According to Captain Tony Weaver and Thiessen, there has been a noticeable improvement in behavior from those who have attended and completed one of the programs sessions, now in its fifth installment. Weaver said even local defense attorneys have asked how to get their clients into the program. Overall, 58 have successfully come through the courses.
Weaver said Life Lessons was brought to the jail in June 2018 based on an attempt to bring more programs in to address mental health issues in the jail, but when they landed on a similar program successfully running in Omaha, Nebraska at a 1,400-bed jail, the staff realized the program was about something deeper.
“We were looking all over the country at programs that were working and we stumbled across this program in Nebraska. When we started talking to them about it, we realized it wasn’t really about mental health as much as it was for the spiritual health of the individuals,” Weaver said. “We ultimately went and met with the people that run the Nebraska program, observed it in person, and they gave us all kinds of paperwork and stuff that we brought back. Then we reached out to the local churches.”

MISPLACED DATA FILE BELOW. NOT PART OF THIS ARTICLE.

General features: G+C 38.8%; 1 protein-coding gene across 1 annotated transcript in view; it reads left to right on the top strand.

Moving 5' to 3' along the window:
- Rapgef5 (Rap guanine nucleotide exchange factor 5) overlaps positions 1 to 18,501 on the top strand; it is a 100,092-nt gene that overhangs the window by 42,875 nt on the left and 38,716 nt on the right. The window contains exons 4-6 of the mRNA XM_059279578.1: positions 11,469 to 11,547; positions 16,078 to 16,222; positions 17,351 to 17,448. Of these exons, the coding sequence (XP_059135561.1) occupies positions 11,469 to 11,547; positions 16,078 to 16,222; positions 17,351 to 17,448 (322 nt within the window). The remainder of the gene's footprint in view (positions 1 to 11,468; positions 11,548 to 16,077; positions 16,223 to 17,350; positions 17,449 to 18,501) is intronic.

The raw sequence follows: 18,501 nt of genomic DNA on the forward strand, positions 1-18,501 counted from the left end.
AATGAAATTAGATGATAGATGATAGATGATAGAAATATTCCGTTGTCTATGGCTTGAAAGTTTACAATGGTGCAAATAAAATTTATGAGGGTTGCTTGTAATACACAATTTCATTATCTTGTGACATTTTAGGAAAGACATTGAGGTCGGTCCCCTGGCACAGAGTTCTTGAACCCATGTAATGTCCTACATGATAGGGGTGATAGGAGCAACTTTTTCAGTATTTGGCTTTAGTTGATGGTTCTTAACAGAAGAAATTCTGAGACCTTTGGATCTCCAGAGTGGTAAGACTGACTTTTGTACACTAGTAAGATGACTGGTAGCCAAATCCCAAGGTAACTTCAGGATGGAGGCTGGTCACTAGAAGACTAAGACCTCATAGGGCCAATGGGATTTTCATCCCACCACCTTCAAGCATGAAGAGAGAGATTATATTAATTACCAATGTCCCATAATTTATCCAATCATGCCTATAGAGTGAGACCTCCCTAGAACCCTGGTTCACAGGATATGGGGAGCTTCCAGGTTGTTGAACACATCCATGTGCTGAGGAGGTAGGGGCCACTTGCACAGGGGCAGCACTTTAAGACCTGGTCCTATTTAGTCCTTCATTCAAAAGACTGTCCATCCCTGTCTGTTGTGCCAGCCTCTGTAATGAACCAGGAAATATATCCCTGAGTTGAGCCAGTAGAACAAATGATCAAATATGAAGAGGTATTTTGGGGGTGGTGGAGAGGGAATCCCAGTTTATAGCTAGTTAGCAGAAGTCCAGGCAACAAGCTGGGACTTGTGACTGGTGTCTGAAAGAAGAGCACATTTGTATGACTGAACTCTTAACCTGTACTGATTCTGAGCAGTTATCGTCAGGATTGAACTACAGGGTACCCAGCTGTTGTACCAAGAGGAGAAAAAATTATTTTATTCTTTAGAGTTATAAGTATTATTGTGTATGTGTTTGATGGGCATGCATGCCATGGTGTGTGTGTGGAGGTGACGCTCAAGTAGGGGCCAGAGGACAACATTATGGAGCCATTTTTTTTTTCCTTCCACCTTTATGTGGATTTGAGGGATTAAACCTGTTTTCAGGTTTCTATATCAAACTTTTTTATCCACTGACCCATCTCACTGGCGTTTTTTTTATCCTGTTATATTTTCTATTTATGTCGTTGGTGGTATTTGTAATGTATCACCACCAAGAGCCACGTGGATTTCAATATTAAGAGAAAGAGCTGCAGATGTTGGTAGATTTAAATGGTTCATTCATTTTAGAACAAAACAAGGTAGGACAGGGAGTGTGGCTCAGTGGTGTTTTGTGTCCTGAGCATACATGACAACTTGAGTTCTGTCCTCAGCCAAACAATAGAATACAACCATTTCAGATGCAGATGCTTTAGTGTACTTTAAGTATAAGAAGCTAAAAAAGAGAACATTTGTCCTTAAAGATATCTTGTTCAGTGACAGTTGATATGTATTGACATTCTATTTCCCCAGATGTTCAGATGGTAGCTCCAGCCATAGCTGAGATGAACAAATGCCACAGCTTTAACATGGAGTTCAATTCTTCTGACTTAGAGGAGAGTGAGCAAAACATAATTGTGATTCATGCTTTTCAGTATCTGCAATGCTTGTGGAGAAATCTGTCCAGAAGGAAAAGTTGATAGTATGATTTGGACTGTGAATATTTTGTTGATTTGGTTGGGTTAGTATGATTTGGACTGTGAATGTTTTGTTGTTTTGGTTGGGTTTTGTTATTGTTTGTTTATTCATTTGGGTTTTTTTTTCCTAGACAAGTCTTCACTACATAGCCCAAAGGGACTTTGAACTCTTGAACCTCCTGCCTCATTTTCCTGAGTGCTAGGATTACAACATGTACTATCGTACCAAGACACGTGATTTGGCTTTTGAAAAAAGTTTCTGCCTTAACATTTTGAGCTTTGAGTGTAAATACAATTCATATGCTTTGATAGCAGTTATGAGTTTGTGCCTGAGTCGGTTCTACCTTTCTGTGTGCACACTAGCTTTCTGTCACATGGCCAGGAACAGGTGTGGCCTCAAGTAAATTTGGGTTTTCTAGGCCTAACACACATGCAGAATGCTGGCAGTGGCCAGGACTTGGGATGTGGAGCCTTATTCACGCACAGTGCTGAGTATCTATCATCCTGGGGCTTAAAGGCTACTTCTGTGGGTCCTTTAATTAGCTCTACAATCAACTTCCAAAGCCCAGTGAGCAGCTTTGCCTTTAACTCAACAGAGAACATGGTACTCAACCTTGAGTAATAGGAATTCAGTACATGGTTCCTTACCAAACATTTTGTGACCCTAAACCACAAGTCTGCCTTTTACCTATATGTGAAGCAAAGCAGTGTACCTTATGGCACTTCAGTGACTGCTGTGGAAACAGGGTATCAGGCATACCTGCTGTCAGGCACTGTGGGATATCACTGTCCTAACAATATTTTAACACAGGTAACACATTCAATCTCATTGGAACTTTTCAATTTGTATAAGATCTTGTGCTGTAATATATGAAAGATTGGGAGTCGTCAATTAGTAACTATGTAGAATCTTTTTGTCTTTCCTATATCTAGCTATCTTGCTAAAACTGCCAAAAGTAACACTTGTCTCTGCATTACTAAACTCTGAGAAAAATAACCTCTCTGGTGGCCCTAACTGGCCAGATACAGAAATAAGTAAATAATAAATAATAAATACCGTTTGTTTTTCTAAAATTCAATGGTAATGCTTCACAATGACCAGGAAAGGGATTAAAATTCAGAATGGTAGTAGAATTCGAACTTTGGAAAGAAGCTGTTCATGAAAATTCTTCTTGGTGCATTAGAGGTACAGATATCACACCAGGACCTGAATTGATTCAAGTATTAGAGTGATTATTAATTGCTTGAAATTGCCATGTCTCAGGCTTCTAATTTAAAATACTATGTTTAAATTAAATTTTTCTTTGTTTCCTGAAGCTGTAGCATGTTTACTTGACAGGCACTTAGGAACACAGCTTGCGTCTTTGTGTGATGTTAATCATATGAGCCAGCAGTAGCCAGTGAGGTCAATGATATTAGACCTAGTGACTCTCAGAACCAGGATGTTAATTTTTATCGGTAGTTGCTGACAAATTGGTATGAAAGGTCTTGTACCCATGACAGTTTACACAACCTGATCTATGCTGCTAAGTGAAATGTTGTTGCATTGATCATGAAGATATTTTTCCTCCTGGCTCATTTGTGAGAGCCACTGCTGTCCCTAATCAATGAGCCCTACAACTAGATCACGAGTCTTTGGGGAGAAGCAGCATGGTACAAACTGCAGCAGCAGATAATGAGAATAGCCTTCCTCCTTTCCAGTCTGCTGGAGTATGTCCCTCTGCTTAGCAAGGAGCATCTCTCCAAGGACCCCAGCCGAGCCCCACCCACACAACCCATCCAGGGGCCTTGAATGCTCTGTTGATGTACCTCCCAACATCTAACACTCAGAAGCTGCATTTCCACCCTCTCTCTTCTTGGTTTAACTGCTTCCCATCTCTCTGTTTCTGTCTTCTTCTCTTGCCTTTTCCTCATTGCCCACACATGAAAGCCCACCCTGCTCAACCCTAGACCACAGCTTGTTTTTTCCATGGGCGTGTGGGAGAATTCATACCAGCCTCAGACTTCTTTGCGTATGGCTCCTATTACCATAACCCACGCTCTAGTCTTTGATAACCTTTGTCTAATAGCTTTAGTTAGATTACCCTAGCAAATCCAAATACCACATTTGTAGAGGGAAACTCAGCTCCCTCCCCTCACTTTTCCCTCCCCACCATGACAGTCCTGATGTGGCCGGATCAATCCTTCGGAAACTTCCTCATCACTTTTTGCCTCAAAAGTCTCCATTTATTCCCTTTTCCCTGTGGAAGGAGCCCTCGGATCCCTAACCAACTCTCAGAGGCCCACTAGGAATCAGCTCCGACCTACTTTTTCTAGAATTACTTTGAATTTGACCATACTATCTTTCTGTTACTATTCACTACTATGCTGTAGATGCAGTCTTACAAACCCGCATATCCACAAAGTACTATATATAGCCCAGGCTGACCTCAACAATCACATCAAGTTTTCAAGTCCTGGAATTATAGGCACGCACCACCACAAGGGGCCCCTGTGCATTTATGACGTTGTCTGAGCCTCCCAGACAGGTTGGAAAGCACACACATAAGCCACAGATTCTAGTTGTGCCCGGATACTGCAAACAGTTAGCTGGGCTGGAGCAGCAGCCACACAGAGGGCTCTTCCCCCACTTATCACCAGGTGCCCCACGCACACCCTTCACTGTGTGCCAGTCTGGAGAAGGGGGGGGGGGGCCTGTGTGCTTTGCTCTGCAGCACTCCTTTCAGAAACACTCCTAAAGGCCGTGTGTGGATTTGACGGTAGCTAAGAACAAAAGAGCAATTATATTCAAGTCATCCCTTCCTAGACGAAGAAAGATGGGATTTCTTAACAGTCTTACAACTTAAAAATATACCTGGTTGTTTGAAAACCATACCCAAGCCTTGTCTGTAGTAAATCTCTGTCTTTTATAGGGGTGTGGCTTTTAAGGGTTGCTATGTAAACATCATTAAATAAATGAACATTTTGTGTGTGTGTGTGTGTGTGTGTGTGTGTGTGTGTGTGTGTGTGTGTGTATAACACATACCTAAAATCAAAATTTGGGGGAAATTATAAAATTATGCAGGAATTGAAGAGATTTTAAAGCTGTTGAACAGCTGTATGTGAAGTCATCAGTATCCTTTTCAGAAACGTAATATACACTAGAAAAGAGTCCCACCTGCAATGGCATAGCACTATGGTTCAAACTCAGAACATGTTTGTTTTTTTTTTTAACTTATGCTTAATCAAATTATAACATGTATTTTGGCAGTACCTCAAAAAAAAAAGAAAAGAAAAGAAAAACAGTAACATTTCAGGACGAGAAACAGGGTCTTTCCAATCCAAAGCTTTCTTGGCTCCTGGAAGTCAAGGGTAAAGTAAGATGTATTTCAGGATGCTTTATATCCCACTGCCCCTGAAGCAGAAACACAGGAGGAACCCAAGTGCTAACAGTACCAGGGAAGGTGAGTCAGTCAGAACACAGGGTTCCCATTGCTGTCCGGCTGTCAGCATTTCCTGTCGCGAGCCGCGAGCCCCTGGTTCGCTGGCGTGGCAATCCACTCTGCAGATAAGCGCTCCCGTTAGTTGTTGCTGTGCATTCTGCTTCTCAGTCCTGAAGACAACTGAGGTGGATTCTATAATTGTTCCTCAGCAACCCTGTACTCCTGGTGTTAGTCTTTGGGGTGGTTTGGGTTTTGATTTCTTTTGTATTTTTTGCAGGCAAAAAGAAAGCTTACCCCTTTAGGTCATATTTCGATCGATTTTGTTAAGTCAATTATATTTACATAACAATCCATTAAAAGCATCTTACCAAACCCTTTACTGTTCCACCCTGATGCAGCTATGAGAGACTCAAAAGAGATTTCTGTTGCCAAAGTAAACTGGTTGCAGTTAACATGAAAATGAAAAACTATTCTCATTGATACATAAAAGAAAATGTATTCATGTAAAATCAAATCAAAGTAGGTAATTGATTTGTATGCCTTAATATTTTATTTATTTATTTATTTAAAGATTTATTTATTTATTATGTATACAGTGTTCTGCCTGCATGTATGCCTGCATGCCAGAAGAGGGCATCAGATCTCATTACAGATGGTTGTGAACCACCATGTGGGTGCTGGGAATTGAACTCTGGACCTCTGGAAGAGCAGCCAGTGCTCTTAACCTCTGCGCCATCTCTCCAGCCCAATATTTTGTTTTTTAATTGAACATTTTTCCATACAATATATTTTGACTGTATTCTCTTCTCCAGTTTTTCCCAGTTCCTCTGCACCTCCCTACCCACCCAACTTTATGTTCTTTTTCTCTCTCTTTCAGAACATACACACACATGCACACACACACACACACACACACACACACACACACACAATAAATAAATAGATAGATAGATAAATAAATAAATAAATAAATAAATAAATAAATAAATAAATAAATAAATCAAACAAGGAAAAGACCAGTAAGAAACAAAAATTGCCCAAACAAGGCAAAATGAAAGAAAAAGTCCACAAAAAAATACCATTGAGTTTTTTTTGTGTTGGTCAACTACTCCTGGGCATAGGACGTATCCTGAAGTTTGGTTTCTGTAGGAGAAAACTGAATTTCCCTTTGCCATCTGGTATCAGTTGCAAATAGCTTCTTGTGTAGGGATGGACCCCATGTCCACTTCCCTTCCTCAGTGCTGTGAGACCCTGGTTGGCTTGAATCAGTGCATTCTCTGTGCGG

Thiessen was tapped as the liaison between the eight churches who came on board. Each class is run entirely by 36 volunteers from all walks of life, including teachers, truck drivers, city workers, and one who works with Bowing.
The program is funded through the Inmates Benefits Account – an account made up of anything outside of a physical item that an inmate might be charged for, like commissions from haircuts, phone calls and video visitations, but mostly from commissions made off of commissary sales.
Now in its fifth session, the program just began its second official year in operation in June. The investment to provide the classes has been relatively small compared to the overarching benefit to the inmates, an estimated $2,500, Weaver said, but much of that money comes down to one-time costs for items such as study materials and electronics that can be reused.